José Feghali

José Feghali (March 28, 1961 – December 9, 2014[1]) was a Brazilian pianist, who, until his death, was an Artist-in-Residence at Texas Christian University's school of music in piano. He was the Gold Medalist winner of the Van Cliburn International Piano Competition in 1985.

The Van Cliburn Foundation and the Texas Christian University announced Feghali's death on December 9, 2014, by apparent suicide.


José Feghali made his recital debut at the age of five and concerto debut three years later with the Brazilian Symphony Orchestra. Feghali studied in London with Maria Curcio, then continued his studies at the Royal Academy of Music with Christopher Elton.

Professional careerEdit

Gold Medalist and winner of the Chamber Music prize at the Seventh Van Cliburn International Piano Competition, José Feghali was an Artist-in-Residence at TCU's School of Music in Fort Worth since 1990. He had appeared in over 1000 performances worldwide, including appearances with such orchestras as the Berlin Philharmonic, Concertgebouw of Amsterdam, Rotterdam Philharmonic, Gewandhaus of Leipzig, Royal Philharmonic, BBC Philharmonic, London Symphony, Birmingham Symphony, National Symphony of Spain, Warsaw Philharmonic, and the Shanghai and Beijing symphonies. In the US, he appeared in all the major cities and in virtually every state of the nation, including performances with the orchestras of Chicago, St. Louis, Dallas, Houston, Detroit, Atlanta, Baltimore, Pittsburgh and the National Symphony, and had worked with many eminent conductors including Kurt Masur, Christoph Eschenbach, Yuri Temirkanov and Leonard Slatkin. Recital appearances include performances at Carnegie Hall, Chicago Orchestra Hall, Kennedy Center, Ambassador Auditorium, Queen Elizabeth Hall, Wigmore Hall, Bass Hall and the Meyerson Symphony Center. Solo and concerto performances have taken him to Canada, Mexico, United Kingdom, France, Holland, Spain, Portugal, Austria, Germany, Italy, Switzerland, Poland, Bulgaria, Turkey, China, Singapore, Hong Kong and several countries in Latin America.

An avid chamber musician, José had appeared in several chamber festivals in the US and abroad, as well as in collaboration with James Galway, Truls Mørk, Antonio Meneses, Alisa Weilerstein, Edgar Meyer, David Shifrin, Olivier Charlier, Régis Pasquier, Tokyo String Quartet and John Vickers. He had been a judge at several international piano competitions, given regular masterclasses and was a member of the faculty at both the Piano Texas Piano Academy and Festival and the Mimir Chamber Music Festival in Fort Worth. His recordings are available on the Naxos, Koss and VAI labels.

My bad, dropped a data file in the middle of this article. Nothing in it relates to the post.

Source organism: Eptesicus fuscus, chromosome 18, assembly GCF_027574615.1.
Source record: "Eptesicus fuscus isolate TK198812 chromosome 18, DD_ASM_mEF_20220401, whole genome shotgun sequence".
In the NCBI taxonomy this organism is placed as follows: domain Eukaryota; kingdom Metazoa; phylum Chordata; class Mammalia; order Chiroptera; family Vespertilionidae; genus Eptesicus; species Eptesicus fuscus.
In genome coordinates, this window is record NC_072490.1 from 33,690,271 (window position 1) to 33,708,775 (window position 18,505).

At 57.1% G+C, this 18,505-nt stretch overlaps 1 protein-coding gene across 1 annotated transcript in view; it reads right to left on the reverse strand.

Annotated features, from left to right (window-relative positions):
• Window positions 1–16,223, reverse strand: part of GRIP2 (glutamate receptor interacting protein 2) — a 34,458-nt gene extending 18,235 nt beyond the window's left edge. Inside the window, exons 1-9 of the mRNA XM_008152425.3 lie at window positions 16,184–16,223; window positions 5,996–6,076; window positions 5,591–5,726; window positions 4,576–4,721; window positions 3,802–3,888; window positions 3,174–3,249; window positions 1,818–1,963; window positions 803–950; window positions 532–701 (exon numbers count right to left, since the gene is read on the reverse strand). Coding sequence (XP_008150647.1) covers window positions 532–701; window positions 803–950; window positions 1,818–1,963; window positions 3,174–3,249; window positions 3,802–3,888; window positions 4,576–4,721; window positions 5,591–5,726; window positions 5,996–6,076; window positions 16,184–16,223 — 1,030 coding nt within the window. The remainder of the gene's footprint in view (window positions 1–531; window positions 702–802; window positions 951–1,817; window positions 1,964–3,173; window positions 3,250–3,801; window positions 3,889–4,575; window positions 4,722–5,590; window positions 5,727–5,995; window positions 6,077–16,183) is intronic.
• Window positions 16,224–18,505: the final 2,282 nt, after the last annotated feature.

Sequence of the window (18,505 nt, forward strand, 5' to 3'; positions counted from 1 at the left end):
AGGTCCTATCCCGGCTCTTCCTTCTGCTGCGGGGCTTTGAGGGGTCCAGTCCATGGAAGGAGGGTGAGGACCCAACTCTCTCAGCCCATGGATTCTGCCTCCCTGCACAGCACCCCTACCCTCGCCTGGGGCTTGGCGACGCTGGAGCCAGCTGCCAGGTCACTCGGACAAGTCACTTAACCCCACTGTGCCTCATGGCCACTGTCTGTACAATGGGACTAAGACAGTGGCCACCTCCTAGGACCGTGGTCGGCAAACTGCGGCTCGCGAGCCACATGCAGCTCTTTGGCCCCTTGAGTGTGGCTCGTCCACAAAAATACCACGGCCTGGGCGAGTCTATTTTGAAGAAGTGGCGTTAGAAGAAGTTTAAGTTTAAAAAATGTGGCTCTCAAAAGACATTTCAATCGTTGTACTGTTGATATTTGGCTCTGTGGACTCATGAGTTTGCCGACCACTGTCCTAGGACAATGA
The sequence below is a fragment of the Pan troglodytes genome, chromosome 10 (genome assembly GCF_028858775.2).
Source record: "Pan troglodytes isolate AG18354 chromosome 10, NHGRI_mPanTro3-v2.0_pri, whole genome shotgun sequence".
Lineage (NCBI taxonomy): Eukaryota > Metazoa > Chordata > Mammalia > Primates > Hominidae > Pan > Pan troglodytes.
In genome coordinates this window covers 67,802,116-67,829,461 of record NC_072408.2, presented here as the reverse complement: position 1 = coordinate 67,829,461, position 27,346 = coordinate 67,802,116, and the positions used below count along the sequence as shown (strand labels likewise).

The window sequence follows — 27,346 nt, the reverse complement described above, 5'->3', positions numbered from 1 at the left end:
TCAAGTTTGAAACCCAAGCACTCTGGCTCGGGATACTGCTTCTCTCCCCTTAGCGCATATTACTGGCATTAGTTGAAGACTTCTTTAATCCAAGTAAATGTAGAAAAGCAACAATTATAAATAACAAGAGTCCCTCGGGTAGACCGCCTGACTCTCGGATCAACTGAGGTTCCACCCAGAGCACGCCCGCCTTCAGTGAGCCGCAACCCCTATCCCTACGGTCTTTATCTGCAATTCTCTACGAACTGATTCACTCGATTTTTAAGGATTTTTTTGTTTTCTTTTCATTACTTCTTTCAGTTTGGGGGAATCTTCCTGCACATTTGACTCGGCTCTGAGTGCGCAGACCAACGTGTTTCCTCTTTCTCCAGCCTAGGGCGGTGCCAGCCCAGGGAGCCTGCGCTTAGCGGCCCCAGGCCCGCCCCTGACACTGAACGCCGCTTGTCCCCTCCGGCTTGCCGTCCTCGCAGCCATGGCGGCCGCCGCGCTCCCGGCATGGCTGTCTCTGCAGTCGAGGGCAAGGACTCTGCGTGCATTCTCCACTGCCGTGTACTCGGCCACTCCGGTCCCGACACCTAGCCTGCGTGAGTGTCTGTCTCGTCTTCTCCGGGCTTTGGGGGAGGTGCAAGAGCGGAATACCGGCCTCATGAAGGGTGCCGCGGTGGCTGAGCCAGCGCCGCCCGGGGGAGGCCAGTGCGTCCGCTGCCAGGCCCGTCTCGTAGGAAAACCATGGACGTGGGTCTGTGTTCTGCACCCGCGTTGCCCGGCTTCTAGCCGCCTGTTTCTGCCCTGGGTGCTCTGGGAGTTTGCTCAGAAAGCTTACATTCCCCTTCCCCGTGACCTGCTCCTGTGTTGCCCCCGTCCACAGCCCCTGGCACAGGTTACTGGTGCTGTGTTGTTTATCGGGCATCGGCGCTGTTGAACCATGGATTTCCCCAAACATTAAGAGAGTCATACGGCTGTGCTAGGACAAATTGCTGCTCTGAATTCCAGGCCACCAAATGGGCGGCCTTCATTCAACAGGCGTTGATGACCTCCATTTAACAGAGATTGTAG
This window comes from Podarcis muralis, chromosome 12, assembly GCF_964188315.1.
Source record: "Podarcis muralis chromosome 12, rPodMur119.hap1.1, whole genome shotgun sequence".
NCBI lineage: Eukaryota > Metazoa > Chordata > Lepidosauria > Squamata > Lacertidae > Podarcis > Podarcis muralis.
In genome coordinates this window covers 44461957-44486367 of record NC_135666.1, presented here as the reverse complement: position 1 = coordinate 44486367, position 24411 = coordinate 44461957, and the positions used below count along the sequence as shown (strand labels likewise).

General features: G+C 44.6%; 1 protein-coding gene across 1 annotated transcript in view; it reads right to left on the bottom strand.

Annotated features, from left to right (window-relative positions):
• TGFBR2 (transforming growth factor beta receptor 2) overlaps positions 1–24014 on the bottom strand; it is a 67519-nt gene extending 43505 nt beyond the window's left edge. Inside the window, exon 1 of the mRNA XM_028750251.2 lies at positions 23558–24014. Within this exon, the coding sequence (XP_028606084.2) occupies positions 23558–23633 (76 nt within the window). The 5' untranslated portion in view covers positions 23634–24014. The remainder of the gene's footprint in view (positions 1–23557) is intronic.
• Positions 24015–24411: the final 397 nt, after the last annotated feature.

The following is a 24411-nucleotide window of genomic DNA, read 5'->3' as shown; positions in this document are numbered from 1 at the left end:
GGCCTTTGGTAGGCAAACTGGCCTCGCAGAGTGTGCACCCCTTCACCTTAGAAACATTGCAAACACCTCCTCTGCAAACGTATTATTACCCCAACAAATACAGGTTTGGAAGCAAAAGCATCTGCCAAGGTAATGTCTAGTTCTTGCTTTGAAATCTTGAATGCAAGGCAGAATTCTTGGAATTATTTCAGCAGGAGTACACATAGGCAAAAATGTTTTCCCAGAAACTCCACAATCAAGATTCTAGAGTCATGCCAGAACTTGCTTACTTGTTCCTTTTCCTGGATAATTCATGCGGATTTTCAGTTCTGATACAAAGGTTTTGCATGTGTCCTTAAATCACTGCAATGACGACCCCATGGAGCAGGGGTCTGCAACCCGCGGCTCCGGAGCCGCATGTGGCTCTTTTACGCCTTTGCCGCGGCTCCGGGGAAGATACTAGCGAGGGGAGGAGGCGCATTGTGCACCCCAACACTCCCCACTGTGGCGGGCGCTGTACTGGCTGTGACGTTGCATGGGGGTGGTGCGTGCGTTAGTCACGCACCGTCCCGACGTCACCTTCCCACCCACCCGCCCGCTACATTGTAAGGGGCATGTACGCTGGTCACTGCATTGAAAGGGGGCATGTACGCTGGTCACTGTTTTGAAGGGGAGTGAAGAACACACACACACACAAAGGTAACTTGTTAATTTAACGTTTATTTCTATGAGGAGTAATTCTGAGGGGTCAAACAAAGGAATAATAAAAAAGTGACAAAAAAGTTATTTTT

José had worked as producer, recording and mastering engineer in over 50 commercial and non-commercial audio recording projects, and was planning on releasing a number of CDs, including solo and chamber recitals. José was Coordinator of Internet Technologies for TCU's School of Music and was awarded the Mike Ferrari Award for his work at the School with Internet2 and conferencing related technology. He was invited to give a presentation at Internet2's 2009 Performing Arts Production Workshop on the application of Microsoft Research's ConferenceXP software in music and arts education, after he discovered and corrected a flaw in the software that had until then made it incapable of high fidelity sound operation. ConferenceXP is an open-source software platform created by Microsoft Research used to deliver broadcast-quality audio and video for real-time distributed collaboration and distance learning environments. Unlike most video conferencing applications, sound quality is much more important than video quality for remote music pedagogical applications. José's changes to the ConferenceXP code has enabled the software to be one of the only software/hardware solutions available today with the capability of streaming compressed video simultaneously with CD quality uncompressed audio, thus considerably reducing the bandwidth requirements for a successful distance learning music experience.


Feghali's body was discovered on December 9, 2014 at his home in Fort Worth, Texas, an apparent suicide by gunshot.[2][3]

See alsoEdit


  1. ^ Pianist José Feghali found dead: Cliburn gold medalist José Feghali was found dead Tuesday in an apparent suicide. Retrieved on December 11, 2014.
  2. ^ Cliburn Piano Winner And TCU Professor José Feghali Has Died
  3. ^ [1]
  • Bhandari, Bibek (April 4, 2009). "Professor uses both sides of the brain with high tech music". Texas Christian University. Archived from the original on August 18, 2010.
  • Ross, Alex (October 16, 2007). The Rest Is Noise: Listening to the Twentieth Century. Farrar, Straus and Giroux. ISBN 978-0312427719.

External linksEdit